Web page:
Note: A JMS server and all of its destination members can migrate to another WebLogic Server within a cluster—even when the target WebLogic Server is already hosting a JMS server with all of its destination members. Although this can lead to situations where the same WebLogic server hosts two physical destinations for a single distributed destination, this is permissible in the short term, since the WebLogic Server can host multiple physical destinations for that distributed destination. For more information about JMS distributed destinations, see Using Distributed Destinations.
Persistent Store Migration
Weblogic JMS persistent stores cannot be migrated along with JMS servers; therefore, applications that need access to persistent stores from other physical machines after the migration of a JMS server must implement an alternative solution, as follows:
For more information about configuring a JMS JDBC store, see "Configuring JDBC Stores" in the Administration Console Online Help.
For information about procedures for recovering from a WebLogic Server failure, see Recovering from a WebLogic Server Failure.
Tuning WebLogic JMS
The following sections explain how to get the most out of your applications by implementing the administrative performance tuning features available with WebLogic JMS.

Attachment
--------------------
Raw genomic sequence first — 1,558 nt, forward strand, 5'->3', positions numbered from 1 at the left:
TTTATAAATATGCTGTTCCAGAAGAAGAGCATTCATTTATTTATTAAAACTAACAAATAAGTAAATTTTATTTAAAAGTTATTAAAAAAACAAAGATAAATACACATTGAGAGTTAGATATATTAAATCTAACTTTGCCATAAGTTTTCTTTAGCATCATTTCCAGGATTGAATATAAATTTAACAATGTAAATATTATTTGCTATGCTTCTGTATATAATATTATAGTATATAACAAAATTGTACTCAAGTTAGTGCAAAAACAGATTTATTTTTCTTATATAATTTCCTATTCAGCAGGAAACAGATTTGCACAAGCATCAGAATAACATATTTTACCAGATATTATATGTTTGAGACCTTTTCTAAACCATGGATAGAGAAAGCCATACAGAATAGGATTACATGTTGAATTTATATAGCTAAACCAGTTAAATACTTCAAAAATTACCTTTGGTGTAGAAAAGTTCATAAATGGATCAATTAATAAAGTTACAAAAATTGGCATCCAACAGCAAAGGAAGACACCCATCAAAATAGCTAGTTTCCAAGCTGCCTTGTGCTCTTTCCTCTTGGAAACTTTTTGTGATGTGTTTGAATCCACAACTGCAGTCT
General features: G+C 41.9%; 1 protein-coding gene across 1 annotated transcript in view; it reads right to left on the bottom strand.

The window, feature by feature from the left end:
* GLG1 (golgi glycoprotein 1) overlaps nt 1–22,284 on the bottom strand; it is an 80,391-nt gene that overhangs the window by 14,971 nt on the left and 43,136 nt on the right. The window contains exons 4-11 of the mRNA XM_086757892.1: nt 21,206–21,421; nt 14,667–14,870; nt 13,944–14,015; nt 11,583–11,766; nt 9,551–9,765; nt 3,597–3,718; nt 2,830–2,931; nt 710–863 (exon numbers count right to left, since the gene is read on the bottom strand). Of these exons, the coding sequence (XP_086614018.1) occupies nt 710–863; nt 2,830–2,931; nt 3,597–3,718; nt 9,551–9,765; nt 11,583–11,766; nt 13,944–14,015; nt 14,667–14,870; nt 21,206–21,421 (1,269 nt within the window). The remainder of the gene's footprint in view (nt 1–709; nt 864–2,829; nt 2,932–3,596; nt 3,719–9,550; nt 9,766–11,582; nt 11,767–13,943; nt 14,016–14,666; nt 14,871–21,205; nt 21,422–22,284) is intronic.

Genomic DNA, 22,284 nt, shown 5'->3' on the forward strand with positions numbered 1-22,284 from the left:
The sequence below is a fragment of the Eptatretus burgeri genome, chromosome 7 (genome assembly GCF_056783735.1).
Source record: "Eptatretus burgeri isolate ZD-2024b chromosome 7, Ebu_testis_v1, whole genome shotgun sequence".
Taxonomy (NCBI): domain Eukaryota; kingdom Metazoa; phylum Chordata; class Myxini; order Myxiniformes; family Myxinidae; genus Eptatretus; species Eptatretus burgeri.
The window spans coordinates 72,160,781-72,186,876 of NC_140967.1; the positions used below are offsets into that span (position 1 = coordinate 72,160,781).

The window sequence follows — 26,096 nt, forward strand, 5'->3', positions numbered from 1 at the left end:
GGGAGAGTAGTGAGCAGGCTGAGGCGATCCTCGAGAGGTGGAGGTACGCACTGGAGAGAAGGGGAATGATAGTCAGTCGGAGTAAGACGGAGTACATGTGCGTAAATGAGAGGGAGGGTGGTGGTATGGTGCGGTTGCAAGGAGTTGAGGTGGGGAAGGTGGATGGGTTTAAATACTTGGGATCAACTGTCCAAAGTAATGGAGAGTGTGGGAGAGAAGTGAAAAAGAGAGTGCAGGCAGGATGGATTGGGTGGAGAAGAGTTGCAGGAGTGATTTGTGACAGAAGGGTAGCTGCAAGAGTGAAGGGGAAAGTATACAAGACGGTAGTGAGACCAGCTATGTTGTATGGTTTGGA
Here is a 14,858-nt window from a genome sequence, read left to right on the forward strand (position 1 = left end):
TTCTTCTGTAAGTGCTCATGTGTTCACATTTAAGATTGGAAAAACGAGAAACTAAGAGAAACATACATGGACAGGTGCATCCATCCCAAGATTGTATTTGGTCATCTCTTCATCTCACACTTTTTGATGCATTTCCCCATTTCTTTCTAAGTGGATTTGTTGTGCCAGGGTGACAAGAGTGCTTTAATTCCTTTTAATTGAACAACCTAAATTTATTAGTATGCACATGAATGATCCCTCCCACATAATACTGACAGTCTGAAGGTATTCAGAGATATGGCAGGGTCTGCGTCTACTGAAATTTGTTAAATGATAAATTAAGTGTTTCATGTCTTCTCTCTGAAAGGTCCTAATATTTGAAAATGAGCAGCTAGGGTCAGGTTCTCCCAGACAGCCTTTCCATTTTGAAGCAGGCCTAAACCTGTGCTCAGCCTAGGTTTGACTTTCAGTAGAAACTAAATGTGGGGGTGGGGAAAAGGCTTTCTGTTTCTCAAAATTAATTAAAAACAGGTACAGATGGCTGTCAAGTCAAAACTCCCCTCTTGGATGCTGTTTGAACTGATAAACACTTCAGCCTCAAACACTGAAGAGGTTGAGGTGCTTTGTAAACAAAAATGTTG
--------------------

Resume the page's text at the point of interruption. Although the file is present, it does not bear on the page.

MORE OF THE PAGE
For more information, see "Configuring a Synchronous Write Policy for JMS File Stores" in the Administration Console Online Help.
For more information, see "Using Message Paging" in the Administration Console Online Help.
For more information, see "Establishing Message Flow Control" in the Administration Console Online Help.
For more information, see "Avoiding Quota Exceptions by Blocking Message Producers" in the Administration Console Online Help.
For more information, see "Handling Expired Messages" in the Administration Console Online Help.
For more information, see "Tuning Distributed Destinations" in the Administration Console Online Help.
Monitoring WebLogic JMS
Statistics are provided for the following JMS objects: JMS servers, connections, sessions, destinations, durable subscribers, message producers, message consumers, and server session pools. You can monitor JMS statistics using the Administration Console.
JMS statistics continue to increment as long as the server is running. Statistics can only be reset when the server is rebooted. For more information on configuring and monitoring WebLogic JMS, see "Monitoring JMS" in the Administration Console Online Help.
Once WebLogic JMS has been configured, applications can begin sending and receiving messages through the JMS API, as described in Developing a WebLogic JMS Application.